By examining some of the manifest and latent social functions of education, this essay will try to answer the question Do Schools Work? and if not, what are the alternatives.

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Do Schools work?

Education plays an important part in everyone’s success in life. Historically, education was only for the elite. While everyone had the opportunity to learn, only the rich enjoyed a formal education. Most children did their learning at home, their teachers being parents, siblings and other relatives.  Children were taught what they needed to know in order to be a productive member of the socio economic class they belonged to. Children of people who had menial uneducated jobs did not attend formal school, instead they were taught hands on skills. By the end of the 20th century most of the world had become more institutionalized, resulting in a requirement of more educated individuals to work in establishments such as hospitals, banks and stores. The result...more schools to teach more people the required skills and knowledge. And with that emerged the ability for individuals to step out of their pre-determined life and make a better life for themselves by becoming more educated.  Since then schools have been filling the needs of modern day society. Not only do schools teach students the academic of reading, writing and arithmetic, it teaches children from a young age discipline, respect, morals and values which prepare them for work and helps them integrate into society. Many theorists have examined the sociological functions of education. By examining some of the manifest and latent social functions of education, this essay will try to answer the question “Do Schools Work?” and if not, what are the alternatives.

Schools classify students. Labeling occurs in schools as a result of the constant evaluating of the students. In most schools, students are grouped together by not only grade level, but by their academic level. The grade level is what actual grade they are in school; the academic level is actual level that they are working at. In one grade 1 class there could be 4 or 5 different reading groups. By grouping students by academic levels, schools are able to remediate students on a lower academic level, while still being able to advance students on a higher level in another classroom or area of the class. Having more than one academic level in a classroom can be difficult for the teaching staff, but can be handled by using differentiated instruction and having students who need more support have a teacher aid provide them with such. Students with emotional and behavior problems are often given access to what are called resource classes or can even be able to go to a school that is specifically designed for children of this nature.  In doing so, children are able to have a smaller classroom environment with more teachers to help them catch up to other children in their grade. This scenario can either have a positive or negative outcome. Robert Wegman talks about reference groups on his article “Classroom Discipline: An Exercise in the Maintenance of Social Reality.” Wegman says there are two outcomes for the lower academic student. “If classroom conditions make the low-IQ student think he can raise his status, he is less likely to feel relatively deprived” (Wegman 69). Or the student could feel discouraged and lower their performance even more.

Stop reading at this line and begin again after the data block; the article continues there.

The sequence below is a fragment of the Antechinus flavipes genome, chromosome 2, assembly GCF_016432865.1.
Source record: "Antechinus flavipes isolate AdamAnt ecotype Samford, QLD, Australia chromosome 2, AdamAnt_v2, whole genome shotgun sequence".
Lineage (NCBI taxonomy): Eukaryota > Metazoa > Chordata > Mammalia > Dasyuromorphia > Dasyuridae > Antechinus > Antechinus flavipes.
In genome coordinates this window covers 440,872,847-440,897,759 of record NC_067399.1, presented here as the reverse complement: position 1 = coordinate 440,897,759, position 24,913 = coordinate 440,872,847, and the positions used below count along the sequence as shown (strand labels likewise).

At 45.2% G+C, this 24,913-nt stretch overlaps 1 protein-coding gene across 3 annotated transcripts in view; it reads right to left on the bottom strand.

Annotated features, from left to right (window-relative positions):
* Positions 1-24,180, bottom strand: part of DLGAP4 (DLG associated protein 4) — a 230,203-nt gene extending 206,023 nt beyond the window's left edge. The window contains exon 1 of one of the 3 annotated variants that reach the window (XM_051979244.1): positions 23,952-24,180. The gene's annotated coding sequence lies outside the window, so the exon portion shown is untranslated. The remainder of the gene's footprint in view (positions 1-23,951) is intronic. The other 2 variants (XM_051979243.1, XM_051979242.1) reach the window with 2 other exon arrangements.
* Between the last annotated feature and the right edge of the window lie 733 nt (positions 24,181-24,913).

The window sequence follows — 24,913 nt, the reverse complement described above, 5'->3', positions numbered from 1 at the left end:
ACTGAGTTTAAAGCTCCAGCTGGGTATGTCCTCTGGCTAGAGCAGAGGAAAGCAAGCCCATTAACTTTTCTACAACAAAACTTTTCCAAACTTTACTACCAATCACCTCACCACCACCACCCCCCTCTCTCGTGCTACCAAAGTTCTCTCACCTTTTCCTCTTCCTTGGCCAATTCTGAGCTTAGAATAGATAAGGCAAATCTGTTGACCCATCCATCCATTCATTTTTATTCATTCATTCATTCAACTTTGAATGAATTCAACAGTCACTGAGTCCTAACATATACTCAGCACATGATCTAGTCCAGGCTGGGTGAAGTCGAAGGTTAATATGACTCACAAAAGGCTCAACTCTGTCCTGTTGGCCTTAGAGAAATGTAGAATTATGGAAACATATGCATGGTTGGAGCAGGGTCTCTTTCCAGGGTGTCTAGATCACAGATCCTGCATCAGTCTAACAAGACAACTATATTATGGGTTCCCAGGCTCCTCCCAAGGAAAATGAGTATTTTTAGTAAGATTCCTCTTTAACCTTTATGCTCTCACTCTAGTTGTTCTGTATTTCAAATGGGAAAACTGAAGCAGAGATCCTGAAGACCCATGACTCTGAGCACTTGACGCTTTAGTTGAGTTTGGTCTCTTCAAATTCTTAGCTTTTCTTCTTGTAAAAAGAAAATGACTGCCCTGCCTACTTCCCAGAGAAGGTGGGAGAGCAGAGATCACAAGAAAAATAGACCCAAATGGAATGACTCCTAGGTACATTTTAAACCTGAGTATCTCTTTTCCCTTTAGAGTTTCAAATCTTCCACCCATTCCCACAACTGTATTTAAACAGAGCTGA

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Bourdieu would argue with Wegman, saying the groups are essentially developed for exclusion. Roy Nash explains Bourdieus theory, “working-class and cultural minority children, on average, fail in the school system because it is specifically designed to exclude them by neglect” (Nash 440). You can look at segregating students by academics or grade keeps everyone in their proper place. Many schools have to deal with low budgets, resulting in the lack of teacher assistants in the classroom. Those students struggling can be left behind due to the fact that there physically isn’t enough manpower to aid everyone. There is another choice ...

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